TRUE                       -- Persist matches
     );

SELECT * FROM path_output ORDER BY session_id, match_id;

This produces the following result:

image03

There are three resulting cases of quick purchases. In the case of session 102, there were actually two quick purchases within the same session. Let’s confirm by viewing the pattern matches:

SELECT * FROM path_output_tuples ORDER BY session_id ASC, event_timestamp ASC;
shopper behavior

As well, we may want to use a window function instead of an aggregate. You can write window functions on the output tuples. Continuing the previous example, let’s say we want to compute average revenue for checkouts within 4 pages of entering the shopping site via the landing page:

SELECT DATE(event_timestamp), user_id, session_id, revenue,
    avg(revenue) OVER (PARTITION BY DATE(event_timestamp)) as avg_checkout_rev
    FROM path_output_tuples
    WHERE page='CHECKOUT'
    ORDER BY user_id, session_id;

This produces the following result:
image02

Golden Path Analysis

So, we have identified quick purchasers through aggregates and windows functions. Now, we would like to find the most successful shopper paths through the site by doing a golden path analysis. These are the paths we want to understand and build upon—these are the paths to increase our revenue. Since our data set is notional, we decide this means the most frequently viewed page just before a checkout is made:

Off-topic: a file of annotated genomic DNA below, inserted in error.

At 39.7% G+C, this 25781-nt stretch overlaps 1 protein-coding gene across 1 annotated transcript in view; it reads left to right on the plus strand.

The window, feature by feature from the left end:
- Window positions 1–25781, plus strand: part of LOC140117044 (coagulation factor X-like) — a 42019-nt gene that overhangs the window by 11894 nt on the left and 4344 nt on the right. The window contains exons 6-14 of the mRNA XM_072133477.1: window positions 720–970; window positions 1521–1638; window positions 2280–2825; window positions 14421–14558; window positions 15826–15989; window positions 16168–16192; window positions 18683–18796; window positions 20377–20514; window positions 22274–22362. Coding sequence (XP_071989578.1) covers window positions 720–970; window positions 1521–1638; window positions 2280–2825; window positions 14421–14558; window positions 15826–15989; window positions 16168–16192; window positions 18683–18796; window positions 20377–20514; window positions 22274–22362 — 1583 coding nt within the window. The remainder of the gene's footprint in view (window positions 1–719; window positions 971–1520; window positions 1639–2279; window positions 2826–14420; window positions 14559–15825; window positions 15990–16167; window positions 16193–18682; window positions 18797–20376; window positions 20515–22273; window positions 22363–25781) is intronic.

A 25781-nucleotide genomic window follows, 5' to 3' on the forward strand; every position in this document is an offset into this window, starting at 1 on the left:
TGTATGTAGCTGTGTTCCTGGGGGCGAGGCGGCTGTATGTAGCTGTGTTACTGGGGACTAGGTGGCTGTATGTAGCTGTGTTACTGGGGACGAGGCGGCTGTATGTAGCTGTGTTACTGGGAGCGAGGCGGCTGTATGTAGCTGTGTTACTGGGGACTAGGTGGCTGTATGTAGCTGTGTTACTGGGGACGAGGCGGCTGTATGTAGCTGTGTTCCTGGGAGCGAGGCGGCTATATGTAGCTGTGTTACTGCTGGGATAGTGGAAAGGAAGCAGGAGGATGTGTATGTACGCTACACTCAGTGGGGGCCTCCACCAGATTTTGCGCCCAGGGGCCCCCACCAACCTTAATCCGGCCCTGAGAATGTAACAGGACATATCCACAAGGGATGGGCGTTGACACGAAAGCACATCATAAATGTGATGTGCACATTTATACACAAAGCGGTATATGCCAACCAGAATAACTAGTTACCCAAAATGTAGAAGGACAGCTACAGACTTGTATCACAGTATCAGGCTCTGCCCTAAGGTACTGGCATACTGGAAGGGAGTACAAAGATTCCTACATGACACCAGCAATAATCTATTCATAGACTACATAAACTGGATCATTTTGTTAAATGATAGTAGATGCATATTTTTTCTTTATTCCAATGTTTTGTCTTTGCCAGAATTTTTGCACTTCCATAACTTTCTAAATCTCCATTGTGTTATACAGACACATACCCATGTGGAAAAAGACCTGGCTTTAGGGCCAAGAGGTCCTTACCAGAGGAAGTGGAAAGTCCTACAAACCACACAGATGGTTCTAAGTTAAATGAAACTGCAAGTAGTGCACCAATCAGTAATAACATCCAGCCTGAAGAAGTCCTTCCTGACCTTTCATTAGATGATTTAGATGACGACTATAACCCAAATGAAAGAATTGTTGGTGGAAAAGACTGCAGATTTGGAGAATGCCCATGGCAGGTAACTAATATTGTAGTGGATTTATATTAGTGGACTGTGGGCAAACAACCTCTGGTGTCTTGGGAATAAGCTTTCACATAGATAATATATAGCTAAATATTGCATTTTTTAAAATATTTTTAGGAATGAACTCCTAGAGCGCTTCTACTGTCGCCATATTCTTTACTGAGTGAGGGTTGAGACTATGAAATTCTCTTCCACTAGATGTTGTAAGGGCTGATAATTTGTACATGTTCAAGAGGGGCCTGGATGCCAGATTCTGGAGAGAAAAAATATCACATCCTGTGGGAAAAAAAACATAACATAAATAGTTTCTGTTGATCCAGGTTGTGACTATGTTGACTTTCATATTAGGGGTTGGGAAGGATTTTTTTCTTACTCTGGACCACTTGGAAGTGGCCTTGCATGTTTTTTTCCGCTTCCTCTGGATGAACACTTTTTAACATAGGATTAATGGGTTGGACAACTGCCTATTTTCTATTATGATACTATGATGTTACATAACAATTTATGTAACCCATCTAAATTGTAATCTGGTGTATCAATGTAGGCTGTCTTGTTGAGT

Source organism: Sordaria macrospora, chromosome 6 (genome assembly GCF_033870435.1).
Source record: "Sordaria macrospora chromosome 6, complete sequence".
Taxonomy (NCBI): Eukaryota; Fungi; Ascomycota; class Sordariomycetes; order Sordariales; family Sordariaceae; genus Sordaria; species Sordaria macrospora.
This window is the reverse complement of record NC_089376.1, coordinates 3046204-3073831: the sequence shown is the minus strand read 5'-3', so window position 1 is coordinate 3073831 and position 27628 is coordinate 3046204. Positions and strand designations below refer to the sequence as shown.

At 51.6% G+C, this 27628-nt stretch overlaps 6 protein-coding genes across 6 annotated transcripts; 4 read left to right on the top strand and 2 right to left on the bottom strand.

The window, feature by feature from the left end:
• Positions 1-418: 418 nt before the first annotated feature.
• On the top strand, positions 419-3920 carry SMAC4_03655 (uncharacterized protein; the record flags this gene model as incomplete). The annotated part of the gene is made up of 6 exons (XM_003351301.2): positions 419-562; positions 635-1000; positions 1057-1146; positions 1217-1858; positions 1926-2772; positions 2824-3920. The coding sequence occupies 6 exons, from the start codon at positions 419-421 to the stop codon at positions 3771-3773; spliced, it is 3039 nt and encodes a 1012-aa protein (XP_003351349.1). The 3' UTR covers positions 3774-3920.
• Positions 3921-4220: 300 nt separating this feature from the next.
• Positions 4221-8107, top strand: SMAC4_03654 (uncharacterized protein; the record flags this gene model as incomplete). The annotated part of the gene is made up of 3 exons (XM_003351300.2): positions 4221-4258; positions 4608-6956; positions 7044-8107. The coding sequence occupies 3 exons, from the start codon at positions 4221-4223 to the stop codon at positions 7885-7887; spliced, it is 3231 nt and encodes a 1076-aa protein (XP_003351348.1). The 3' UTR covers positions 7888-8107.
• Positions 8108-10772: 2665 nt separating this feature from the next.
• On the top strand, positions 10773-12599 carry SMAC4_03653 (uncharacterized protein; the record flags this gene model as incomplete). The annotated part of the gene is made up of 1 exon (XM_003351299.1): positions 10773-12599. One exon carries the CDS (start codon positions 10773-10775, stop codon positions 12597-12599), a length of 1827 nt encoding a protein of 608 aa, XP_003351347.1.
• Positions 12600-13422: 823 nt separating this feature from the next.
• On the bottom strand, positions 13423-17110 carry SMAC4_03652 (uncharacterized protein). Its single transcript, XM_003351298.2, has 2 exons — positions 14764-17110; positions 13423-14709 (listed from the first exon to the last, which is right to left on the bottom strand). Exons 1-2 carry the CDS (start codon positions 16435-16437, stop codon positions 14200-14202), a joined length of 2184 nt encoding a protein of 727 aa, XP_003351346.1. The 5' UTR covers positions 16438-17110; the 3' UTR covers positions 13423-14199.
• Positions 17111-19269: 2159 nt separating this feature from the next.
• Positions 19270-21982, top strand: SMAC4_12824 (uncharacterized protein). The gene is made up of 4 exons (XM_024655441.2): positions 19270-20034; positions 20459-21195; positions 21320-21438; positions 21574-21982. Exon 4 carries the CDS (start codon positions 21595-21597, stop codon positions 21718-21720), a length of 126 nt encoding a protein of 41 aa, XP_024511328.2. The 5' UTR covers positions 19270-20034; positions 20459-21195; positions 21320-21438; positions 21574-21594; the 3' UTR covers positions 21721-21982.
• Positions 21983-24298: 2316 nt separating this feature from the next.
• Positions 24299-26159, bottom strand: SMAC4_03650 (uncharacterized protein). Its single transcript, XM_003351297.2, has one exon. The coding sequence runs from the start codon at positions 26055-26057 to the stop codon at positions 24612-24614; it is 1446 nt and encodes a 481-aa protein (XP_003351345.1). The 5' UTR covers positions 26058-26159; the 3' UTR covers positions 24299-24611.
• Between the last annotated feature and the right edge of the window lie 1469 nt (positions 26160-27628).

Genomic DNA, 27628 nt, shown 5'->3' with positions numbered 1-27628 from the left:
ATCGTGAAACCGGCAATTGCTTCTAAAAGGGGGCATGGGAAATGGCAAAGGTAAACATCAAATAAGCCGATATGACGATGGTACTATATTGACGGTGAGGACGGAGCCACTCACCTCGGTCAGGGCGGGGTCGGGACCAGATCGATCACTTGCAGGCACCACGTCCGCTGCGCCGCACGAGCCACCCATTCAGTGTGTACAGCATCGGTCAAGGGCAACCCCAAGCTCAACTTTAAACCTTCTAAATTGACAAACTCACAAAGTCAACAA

SELECT madlib.path(
     'eventlog',                -- Name of input table
     'path_output',             -- Table name to store path results
     'session_id',              -- Partition input table by session
     'event_timestamp ASC',     -- Order partitions by event time
     $$ land:=page='LANDING',
        wine:=page='WINE',
        beer:=page='BEER',
        buy:=page='CHECKOUT',
        other:=page<>'LANDING' AND page<>'WINE' AND 
               page<>'BEER' AND page<>'CHECKOUT' 
$$,		          	   -- Symbols for page types
      '[^(buy)](buy)',          -- Pattern to match
     'array_agg(page ORDER BY session_id ASC, event_timestamp ASC) as page_path',    			   -- Build array with shopper paths
     TRUE                       -- Persist matches
     );
     
SELECT count(*), page_path from
    (SELECT * FROM path_output) q
GROUP BY page_path
ORDER BY count(*) DESC
LIMIT 10;

Note the use of array_agg in the aggregate expression to arrange the pattern matches for subsequent query. This produces the following result:

madlib-path-last-table

In this small data set, the wine page is viewed more frequently than the beer page prior to checkout. We could perform a similar query to identify common unsuccessful paths through the site in order to understand how they could be improved.

Learning More:

 

About the Author

Biography